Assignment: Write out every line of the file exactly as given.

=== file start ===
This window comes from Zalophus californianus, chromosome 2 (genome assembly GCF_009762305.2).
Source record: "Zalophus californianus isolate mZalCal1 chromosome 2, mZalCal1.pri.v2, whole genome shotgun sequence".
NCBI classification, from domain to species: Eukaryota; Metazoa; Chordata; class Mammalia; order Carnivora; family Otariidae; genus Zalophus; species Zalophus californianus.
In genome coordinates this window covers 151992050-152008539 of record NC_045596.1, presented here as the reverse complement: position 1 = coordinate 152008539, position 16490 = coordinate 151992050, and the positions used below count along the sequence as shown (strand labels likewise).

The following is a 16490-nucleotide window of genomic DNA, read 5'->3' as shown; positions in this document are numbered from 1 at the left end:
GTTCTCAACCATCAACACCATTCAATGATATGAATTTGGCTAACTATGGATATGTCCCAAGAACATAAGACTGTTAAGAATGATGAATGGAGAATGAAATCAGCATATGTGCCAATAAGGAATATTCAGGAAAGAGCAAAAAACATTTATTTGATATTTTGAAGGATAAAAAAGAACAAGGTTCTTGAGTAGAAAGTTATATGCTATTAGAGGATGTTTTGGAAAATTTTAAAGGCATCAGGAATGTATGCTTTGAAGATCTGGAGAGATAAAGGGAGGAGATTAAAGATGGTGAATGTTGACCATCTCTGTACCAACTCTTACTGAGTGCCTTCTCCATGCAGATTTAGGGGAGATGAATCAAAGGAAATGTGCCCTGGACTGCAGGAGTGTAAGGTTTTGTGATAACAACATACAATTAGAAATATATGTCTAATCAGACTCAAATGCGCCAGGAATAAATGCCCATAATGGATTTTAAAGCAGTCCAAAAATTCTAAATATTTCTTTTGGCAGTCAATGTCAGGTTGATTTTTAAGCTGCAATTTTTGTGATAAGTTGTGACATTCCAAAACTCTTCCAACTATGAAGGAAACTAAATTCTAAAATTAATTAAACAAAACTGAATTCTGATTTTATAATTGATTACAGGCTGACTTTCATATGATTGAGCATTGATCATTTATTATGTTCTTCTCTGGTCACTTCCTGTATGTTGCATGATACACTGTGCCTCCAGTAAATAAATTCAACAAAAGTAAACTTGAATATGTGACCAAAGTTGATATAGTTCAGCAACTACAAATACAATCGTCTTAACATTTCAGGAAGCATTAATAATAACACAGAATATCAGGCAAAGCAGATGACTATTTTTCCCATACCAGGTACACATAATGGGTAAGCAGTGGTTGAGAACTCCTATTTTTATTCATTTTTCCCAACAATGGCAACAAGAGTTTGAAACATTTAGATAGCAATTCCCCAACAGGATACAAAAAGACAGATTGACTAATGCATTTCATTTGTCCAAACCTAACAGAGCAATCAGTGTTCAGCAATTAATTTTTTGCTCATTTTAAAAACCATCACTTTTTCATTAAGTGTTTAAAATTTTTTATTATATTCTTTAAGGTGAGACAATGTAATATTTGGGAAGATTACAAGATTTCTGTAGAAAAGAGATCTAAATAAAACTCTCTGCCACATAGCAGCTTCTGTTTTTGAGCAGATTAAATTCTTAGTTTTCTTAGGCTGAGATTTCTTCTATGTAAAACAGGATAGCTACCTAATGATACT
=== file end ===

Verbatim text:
This window comes from Zalophus californianus, chromosome 2 (genome assembly GCF_009762305.2).
Source record: "Zalophus californianus isolate mZalCal1 chromosome 2, mZalCal1.pri.v2, whole genome shotgun sequence".
NCBI classification, from domain to species: Eukaryota; Metazoa; Chordata; class Mammalia; order Carnivora; family Otariidae; genus Zalophus; species Zalophus californianus.
In genome coordinates this window covers 151992050-152008539 of record NC_045596.1, presented here as the reverse complement: position 1 = coordinate 152008539, position 16490 = coordinate 151992050, and the positions used below count along the sequence as shown (strand labels likewise).

The following is a 16490-nucleotide window of genomic DNA, read 5'->3' as shown; positions in this document are numbered from 1 at the left end:
GTTCTCAACCATCAACACCATTCAATGATATGAATTTGGCTAACTATGGATATGTCCCAAGAACATAAGACTGTTAAGAATGATGAATGGAGAATGAAATCAGCATATGTGCCAATAAGGAATATTCAGGAAAGAGCAAAAAACATTTATTTGATATTTTGAAGGATAAAAAAGAACAAGGTTCTTGAGTAGAAAGTTATATGCTATTAGAGGATGTTTTGGAAAATTTTAAAGGCATCAGGAATGTATGCTTTGAAGATCTGGAGAGATAAAGGGAGGAGATTAAAGATGGTGAATGTTGACCATCTCTGTACCAACTCTTACTGAGTGCCTTCTCCATGCAGATTTAGGGGAGATGAATCAAAGGAAATGTGCCCTGGACTGCAGGAGTGTAAGGTTTTGTGATAACAACATACAATTAGAAATATATGTCTAATCAGACTCAAATGCGCCAGGAATAAATGCCCATAATGGATTTTAAAGCAGTCCAAAAATTCTAAATATTTCTTTTGGCAGTCAATGTCAGGTTGATTTTTAAGCTGCAATTTTTGTGATAAGTTGTGACATTCCAAAACTCTTCCAACTATGAAGGAAACTAAATTCTAAAATTAATTAAACAAAACTGAATTCTGATTTTATAATTGATTACAGGCTGACTTTCATATGATTGAGCATTGATCATTTATTATGTTCTTCTCTGGTCACTTCCTGTATGTTGCATGATACACTGTGCCTCCAGTAAATAAATTCAACAAAAGTAAACTTGAATATGTGACCAAAGTTGATATAGTTCAGCAACTACAAATACAATCGTCTTAACATTTCAGGAAGCATTAATAATAACACAGAATATCAGGCAAAGCAGATGACTATTTTTCCCATACCAGGTACACATAATGGGTAAGCAGTGGTTGAGAACTCCTATTTTTATTCATTTTTCCCAACAATGGCAACAAGAGTTTGAAACATTTAGATAGCAATTCCCCAACAGGATACAAAAAGACAGATTGACTAATGCATTTCATTTGTCCAAACCTAACAGAGCAATCAGTGTTCAGCAATTAATTTTTTGCTCATTTTAAAAACCATCACTTTTTCATTAAGTGTTTAAAATTTTTTATTATATTCTTTAAGGTGAGACAATGTAATATTTGGGAAGATTACAAGATTTCTGTAGAAAAGAGATCTAAATAAAACTCTCTGCCACATAGCAGCTTCTGTTTTTGAGCAGATTAAATTCTTAGTTTTCTTAGGCTGAGATTTCTTCTATGTAAAACAGGATAGCTACCTAATGATACT